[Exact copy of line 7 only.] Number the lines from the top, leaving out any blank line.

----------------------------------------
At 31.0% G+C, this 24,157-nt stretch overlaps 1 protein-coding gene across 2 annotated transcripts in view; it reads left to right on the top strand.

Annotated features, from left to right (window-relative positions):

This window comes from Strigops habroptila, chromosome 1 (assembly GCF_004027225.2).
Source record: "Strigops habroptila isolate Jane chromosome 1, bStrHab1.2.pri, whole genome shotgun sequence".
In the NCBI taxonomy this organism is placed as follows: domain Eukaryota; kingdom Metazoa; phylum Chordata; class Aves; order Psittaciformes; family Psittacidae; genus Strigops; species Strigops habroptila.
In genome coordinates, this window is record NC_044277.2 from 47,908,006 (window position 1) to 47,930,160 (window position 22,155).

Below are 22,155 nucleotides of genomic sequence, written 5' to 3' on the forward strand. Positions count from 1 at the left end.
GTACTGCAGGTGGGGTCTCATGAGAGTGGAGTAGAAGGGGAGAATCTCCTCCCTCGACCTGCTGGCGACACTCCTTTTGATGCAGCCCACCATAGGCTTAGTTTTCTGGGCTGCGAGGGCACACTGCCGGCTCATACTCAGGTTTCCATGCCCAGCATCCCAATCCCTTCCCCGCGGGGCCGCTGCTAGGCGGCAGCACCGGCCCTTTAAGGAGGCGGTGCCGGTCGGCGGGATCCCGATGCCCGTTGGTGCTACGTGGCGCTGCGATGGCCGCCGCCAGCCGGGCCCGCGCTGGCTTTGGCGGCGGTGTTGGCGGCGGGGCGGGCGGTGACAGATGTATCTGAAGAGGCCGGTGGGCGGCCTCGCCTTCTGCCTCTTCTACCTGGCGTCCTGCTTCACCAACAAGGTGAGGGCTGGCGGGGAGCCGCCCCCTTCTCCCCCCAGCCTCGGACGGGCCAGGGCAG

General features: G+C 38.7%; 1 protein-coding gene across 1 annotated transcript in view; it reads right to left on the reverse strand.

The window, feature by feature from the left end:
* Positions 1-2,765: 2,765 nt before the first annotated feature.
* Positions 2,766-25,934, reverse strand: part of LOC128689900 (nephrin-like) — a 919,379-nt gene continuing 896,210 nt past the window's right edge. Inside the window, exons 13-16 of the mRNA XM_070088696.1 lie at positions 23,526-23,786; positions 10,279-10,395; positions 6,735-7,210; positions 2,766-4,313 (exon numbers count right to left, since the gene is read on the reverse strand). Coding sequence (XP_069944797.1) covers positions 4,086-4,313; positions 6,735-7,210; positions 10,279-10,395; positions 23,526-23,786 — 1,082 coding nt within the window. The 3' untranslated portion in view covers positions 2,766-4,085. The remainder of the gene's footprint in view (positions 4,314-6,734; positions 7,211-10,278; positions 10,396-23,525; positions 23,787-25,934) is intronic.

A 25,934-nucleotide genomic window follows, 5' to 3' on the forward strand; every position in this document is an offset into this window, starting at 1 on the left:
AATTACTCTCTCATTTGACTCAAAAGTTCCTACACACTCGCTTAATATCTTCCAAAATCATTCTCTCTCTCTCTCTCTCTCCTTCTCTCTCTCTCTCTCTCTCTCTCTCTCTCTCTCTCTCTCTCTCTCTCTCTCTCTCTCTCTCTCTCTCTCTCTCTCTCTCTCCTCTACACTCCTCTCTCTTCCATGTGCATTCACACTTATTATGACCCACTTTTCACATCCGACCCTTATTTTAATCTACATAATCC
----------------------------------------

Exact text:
Below are 22,155 nucleotides of genomic sequence, written 5' to 3' on the forward strand. Positions count from 1 at the left end.